The methodology used to calculate a progress model inevitably carries a bit of ‘statistical noise’ or margins of error, as it is based on what has happened ‘on average’ for different groups of pupils, but no child actually behaves in an ‘average’ way. Every child is unique and complex, and there are bound to be day-to-day differences in how they perform in an assessment activity. So, there may be children whose progress scores come as a surprise – maybe they performed better than you might have expected on the day of the test, or maybe the opposite. At cohort-level though, these variations (some positive, some negative) would hopefully mainly cancel each other out. It is when you find that a large proportion of learners within a cohort appear to have underperformed that we might begin to notice this as a pattern and ask questions about what happened.

This is where statistical significance can help us. As the size of the cohort increases, variations from the norm become more meaningful and might become more worthy of exploration.

It is important to be clear about what is meant by ‘significant’ in this context.

‘Significantly’ does not mean the same as ‘very much’ and ‘significant’ does not necessarily mean ‘important’

In common parlance we might use ‘significantly’ to mean ‘very much’ or ‘noticeably’, e.g. “it is significantly hotter today than yesterday”. In the language of statistics, ‘significantly’ has a more precise meaning than that – it is better to think of it as expressing a degree of confidence in the data.  If a progress score is statistically significantly above or below the national average, what that means is that we can say with a high degree of confidence that progress in that school is above or below the average.  It doesn’t necessarily mean that the progress score is a lot better or a lot worse than average, just that it is better or worse and that we can be pretty confident in that assertion. (95% confident, to be precise – although even a 95% certainty does still mean we will be wrong 5% of the time.)

Likewise, significance is not the same as importance. If something in the data is deemed to be statistically significant, that might mean it is important but, as the song goes, ‘it ain’t necessarily so’. (And something could be important even without being statistically significant.) 

It is for the users of the data to interpret and decide (taking into account all their other contextual knowledge about a school and that particular cohort of children) whether something is important or meaningful. For example, we might observe a significant drop in results from 2022 to 2023 – but that drop might have been entirely expected based on the two cohorts being very different, so we wouldn’t necessarily be concluding that some radical action was required based on that one observation.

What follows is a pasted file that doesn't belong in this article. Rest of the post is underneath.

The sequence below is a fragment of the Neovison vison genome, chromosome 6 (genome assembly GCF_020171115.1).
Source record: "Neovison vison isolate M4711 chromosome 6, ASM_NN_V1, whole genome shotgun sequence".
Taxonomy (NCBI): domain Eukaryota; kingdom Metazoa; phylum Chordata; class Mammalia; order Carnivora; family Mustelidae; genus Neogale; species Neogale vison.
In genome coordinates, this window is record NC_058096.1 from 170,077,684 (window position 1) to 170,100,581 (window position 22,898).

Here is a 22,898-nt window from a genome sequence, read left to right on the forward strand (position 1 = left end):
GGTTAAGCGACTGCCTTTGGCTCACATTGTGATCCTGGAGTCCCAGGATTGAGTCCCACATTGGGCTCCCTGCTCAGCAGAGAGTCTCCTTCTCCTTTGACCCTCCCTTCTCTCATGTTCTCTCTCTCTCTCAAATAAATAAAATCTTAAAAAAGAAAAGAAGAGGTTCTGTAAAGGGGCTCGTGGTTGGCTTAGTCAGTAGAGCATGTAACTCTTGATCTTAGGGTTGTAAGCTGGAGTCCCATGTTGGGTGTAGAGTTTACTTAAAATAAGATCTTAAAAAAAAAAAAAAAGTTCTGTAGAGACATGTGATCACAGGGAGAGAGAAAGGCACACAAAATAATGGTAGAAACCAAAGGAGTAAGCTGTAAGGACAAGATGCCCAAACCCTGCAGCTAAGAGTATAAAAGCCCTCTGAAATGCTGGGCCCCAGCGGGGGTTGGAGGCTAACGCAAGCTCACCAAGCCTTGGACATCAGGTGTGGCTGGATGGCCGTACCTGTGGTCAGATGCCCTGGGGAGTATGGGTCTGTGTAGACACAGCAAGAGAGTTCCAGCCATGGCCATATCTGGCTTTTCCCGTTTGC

So, what about next year and beyond?

This 2023 data will be the last time we see KS2 progress scores for a few years. Next year, the children completing Year 6 will be the children who finished Year 2 in Summer 2020, when statutory assessments were cancelled due to Covid. The same applies to those children who complete KS2 in 2025. So, in those years there will only by KS2 attainment data – no progress measures at all (as has been confirmed by the DfE).

2026 and 2027 will see a return to progress scores based on the sort of methodology that we currently have in place, i.e. based on children’s progress from KS1. But after that it all changes. The children currently in Year 2 will not be statutorily assessed at the end of KS1 and their KS1 attainment will not be collected by the DfE. This cohort of children all took part in the Reception Baseline in the academic year 2021/22, and that will be the input measure used to calculate their progress when they complete KS2 in 2028. (This is, of course, assuming there are no changes to national policy between now and then.)

It is perhaps worth taking this opportunity to remind readers that progress is always more than just a number. The published progress scores serve to give us an indication of how well pupils have made progress compared to the national picture, but these statistics are always a proxy for what really matters, which is the actual lived experience of children in that school: how well have they made progress through a well-thought-out curriculum, how securely have they acquired the knowledge and skills expected of them, to equip them for the next phase of education? Even in the years when we will have no published progress scores, these will still be crucial questions to explore. I wrote more on this in a previous blog, What do we mean by ‘progress’ and how can we reassure ourselves that pupils are making it?